Digital marketing/ online marketing has grown considerably in the last decade between 2000 and 2010. In the early noughties, online marketing used to just mean websites in any form, some email marketing, paid search or PPC (driven largely by Yahoo Search Marketing in the Australian market), and display banner ads – which were the biggest form of online marketing in Australia at the time.
There had been some progressive e-commerce models that proved successful for online marketers but in general the mass public was not yet comfortable transacting online and and entering their personal and credit card details. Most important during the early 2000’s were the emergence of some pretty cool reporting abilities – at least compared to the existing traditional marketing measurement tools such as post analysis brand tracking and focus group research.
As the decade from 2000 to 2010 progressed, digital media publishers and many transactional businesses went online bringing us pioneering auction websites like eBay and everyday online banking with secure and trusted payment transactions. Social Networking launched but without the buzz and mass take up in the form of YouTube and online personal profiles such as MySpace and professional and industry networking in the form of LinkedIn. Instant messaging from MSN and Yahoo! Was the next phenomenon and now we have Skype. Remember when we had to use calling cards when travelling overseas and wanting to call home?
By the late 2000’s we thought we already had so much cool stuff.
In 2011, standard digital media strategies and online marketing campaigns now must include search engine optimization (SEO), real time digital media buying through affiliate and performance networks that focus on lead generation, acquisition and conversion because the online market has shifted and advertisers now expect real value for their digital media dollars rather than the traditional publisher model where advertiser much buy a space and just hope it worked. Social Networking and other social media channels are now cemented as mainstream – engagement content marketing channels such as blogs, video streaming, images and pictures as media, RSS feeds, podcasts and mobile & Bluetooth. Seriously, I can’t even imagine where to from here.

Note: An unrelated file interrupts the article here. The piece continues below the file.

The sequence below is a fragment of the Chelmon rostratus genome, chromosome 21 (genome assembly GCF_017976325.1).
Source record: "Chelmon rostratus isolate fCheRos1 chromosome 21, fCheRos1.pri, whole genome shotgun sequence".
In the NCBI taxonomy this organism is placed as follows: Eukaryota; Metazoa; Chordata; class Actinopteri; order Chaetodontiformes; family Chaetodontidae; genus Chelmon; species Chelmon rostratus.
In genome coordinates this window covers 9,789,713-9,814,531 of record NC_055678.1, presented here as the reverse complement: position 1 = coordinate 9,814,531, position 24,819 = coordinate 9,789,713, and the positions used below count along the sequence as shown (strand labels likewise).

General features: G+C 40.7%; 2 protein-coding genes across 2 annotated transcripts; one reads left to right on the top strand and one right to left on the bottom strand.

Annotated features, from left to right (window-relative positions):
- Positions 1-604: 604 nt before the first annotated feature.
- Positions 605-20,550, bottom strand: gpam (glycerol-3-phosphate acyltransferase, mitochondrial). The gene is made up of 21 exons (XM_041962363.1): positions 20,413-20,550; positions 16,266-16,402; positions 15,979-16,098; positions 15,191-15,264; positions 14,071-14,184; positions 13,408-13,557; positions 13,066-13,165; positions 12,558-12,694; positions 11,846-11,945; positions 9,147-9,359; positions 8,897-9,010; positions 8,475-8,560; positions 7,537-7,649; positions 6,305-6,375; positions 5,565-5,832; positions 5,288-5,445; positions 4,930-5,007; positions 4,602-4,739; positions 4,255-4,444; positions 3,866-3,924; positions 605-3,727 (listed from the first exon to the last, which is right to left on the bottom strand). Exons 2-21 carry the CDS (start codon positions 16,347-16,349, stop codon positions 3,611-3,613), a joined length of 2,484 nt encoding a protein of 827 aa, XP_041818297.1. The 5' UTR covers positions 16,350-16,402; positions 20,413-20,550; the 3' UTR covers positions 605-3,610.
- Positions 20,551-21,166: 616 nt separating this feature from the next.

With all of these “new media” there is a lack of understanding on how to measure and report on it. What metrics are important and what aren’t. Web analytics and real time reporting such as Google Analytics has made sophisticated online reporting available to us all, for free. We now have no excuse not to understand and relate to our online audiences better.
I love using web analytics to prove to my clients how effective online marketing can be. Similarly, if a digital media channel is not performing, it is equally easy for my client to see clearly why it didn’t work, make some optimisations to try and improve it and sometimes, it simply doesn’t work, no matter how hard I try to make it. Like any traditional marketing and advertising there is still a need for good messaging, a good offer and good creative, not to mention the media placement and how relevant it is to the intended audience.
The next decade (2011-2020) will bring with it mobile marketing and mobile media buying, the semantic web which will continue to evolve how we use social media and peer reviews, improved data transparency and I predict many companies will start to release their data for all to see as multi-media mash-ups as a new way to create engaging online advertising campaigns. And with the rise of the variety of portable devices such as iPad tablets and smartphones, we will surely see an increase in location based marketing and cross-channel communications and advertising campaigns.
I don’t see any of the existing digital marketing and online media channels disappearing just yet, but I know more is coming and I’m excited but the key to success in online marketing will still be relevance.